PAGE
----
This is part of the Orson Welles season and also screens on 26th July. Full details here.
Chicago Reader review:
For all the liberties taken with the play, Orson Welles's 1952 independent feature may well be the greatest Shakespeare film (Welles's later Chimes at Midnight is the only other contender)—a brooding expressionist dream made in eerie Moorish locations over nearly three years, yet held together by a remarkably cohesive style and atmosphere. (The film looks better than ever in its 1992 restored version, though it sounds quite different thanks to the restorers' debatable decision to redo the brilliant score and sound effects in stereo, altering them considerably in the process.) The most impressive performance here is Micheal MacLiammoir's Iago; Welles's own underplaying of the title role meshes well with the somnambulistic mood, but apart from some magnificent line readings he makes less of a dramatic impression. With Suzanne Cloutier (as Desdemona), Robert Coote, Fay Compton, Doris Dowling, and Michael Laurence.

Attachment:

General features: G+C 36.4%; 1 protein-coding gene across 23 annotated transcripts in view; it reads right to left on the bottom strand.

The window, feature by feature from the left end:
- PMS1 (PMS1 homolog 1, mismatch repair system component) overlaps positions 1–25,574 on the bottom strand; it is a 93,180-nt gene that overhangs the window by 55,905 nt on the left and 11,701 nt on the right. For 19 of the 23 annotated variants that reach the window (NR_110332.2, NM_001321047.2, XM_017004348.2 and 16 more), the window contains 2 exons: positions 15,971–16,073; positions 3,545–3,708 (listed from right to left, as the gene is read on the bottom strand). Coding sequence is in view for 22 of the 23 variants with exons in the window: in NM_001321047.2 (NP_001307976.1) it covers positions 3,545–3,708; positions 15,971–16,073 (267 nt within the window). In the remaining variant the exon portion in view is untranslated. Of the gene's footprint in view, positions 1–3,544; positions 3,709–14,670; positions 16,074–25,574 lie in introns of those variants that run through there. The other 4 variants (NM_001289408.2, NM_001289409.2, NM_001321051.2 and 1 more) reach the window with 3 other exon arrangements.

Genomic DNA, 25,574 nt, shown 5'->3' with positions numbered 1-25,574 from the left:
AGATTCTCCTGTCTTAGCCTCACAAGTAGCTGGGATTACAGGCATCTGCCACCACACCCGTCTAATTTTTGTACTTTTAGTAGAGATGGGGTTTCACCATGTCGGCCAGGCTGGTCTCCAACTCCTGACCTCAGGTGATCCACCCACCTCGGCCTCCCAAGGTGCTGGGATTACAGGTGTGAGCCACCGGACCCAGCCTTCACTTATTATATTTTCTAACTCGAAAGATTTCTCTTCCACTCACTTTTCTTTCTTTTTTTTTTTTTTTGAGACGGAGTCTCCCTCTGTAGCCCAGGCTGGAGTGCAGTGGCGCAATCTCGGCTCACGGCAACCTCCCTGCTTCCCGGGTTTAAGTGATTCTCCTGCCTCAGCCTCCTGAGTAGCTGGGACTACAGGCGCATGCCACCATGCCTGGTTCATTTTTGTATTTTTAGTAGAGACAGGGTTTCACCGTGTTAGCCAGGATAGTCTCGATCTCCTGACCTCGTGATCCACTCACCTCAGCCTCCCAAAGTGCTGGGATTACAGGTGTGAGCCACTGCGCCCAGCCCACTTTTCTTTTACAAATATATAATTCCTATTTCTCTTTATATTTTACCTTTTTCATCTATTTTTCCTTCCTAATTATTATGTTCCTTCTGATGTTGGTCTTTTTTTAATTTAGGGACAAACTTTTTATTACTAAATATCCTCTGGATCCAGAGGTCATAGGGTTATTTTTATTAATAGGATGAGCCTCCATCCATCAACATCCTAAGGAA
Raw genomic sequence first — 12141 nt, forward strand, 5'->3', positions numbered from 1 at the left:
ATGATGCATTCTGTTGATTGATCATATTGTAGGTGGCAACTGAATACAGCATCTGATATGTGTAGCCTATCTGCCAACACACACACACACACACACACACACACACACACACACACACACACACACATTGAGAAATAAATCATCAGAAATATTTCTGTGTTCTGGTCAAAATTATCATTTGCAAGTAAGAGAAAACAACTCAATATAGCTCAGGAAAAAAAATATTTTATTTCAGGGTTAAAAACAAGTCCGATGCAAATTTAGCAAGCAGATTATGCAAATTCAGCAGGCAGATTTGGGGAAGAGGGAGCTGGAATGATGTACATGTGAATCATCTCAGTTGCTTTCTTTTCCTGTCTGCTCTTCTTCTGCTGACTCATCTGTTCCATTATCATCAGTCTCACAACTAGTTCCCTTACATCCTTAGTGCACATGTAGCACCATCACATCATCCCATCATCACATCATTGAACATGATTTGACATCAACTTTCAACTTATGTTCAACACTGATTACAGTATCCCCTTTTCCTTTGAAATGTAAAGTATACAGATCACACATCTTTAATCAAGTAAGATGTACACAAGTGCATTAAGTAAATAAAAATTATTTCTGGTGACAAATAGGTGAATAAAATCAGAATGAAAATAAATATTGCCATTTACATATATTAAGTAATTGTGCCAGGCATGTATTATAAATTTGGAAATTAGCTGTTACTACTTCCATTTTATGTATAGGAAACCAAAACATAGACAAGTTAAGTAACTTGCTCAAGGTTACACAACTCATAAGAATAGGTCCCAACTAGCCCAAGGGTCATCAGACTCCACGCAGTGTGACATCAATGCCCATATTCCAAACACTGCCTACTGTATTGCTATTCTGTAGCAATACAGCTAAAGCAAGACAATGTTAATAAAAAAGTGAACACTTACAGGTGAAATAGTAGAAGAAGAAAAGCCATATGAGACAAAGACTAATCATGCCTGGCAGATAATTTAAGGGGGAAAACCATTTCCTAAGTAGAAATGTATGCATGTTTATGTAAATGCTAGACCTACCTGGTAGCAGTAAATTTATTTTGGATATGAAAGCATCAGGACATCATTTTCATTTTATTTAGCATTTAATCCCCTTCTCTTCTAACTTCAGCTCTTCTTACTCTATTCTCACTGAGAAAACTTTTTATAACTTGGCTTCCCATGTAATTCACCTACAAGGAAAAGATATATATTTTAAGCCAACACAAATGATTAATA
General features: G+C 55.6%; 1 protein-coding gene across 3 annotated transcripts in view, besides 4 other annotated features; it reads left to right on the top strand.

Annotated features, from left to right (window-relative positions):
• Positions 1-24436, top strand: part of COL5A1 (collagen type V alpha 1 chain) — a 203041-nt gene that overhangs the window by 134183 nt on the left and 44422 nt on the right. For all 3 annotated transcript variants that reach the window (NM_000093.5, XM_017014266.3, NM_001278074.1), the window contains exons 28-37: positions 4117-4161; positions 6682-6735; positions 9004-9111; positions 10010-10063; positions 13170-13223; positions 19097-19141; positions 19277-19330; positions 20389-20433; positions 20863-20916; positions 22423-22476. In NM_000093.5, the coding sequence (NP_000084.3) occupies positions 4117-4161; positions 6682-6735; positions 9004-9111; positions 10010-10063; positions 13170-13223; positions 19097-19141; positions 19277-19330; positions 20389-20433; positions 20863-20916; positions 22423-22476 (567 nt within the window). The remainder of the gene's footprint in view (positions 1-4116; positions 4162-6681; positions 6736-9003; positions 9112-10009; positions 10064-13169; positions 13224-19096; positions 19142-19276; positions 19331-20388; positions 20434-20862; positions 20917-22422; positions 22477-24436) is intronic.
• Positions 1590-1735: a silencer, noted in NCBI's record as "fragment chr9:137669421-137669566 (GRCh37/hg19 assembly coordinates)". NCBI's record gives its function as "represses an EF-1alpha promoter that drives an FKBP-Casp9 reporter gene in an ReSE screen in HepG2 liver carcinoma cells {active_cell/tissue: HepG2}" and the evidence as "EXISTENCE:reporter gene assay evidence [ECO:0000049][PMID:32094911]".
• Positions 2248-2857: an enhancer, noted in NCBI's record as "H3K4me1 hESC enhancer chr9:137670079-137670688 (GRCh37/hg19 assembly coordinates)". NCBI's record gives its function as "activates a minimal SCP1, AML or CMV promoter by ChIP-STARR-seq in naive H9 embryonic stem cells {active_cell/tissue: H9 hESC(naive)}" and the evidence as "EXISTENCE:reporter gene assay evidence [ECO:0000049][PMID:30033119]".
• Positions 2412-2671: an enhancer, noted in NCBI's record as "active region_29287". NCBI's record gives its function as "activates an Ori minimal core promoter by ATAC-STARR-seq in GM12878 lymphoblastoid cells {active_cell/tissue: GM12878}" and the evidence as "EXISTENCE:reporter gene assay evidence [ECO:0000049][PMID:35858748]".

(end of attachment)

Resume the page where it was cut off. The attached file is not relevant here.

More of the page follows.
Here (and above) is the trailer.